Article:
Afghanistan: Banning Abusive Practices
Tuesday, July 12, 2011 2:30 PM

In Nadir Shah Kot, like many other districts in Afghanistan, a congregation of tribal elders is responsible for crimes against women. Tribal disputes are often settled using the reparation practice of “Baad” which entails the perpetrator of the crime giving a female member of his family to the brother or son of the crime victim. The practice of Baad has led to problems and violence.  The girls often suffer from abuse in their new homes and several have committed suicide. Opponents of the practice say that Baad is in contradiction to the beliefs of Islam because the real punishment is given to an innocent girl, not the person who committed the crime.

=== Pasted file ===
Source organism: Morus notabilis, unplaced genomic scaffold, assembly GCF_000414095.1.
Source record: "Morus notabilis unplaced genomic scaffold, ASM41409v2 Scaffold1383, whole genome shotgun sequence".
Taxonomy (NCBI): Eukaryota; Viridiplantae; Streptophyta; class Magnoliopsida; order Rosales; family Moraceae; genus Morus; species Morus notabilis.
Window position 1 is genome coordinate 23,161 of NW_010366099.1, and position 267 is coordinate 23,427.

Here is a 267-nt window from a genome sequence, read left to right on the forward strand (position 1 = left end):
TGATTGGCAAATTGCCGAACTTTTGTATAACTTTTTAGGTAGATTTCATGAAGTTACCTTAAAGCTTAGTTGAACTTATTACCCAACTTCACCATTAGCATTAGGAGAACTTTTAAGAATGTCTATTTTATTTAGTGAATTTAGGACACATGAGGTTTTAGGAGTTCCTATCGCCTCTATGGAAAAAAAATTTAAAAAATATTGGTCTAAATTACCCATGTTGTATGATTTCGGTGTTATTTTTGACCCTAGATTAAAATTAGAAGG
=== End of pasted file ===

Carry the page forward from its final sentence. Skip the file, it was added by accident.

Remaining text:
Recently, the elders in Nadir Shah Kot have recognized that the practice of Baad no longer achieves its original purpose of creating peace in the community and have abolished the practice in their region. The violators of this restriction will pay a $1,000 fine. The governor of Khost, Abdul Jabar Naimi, has encouraged others to adopt similar restrictions and seven more districts have abolished the practice as well.

Compiled From: Zarwali Khoshnood, The end of a tradition, WUNRN, (1 June 2011).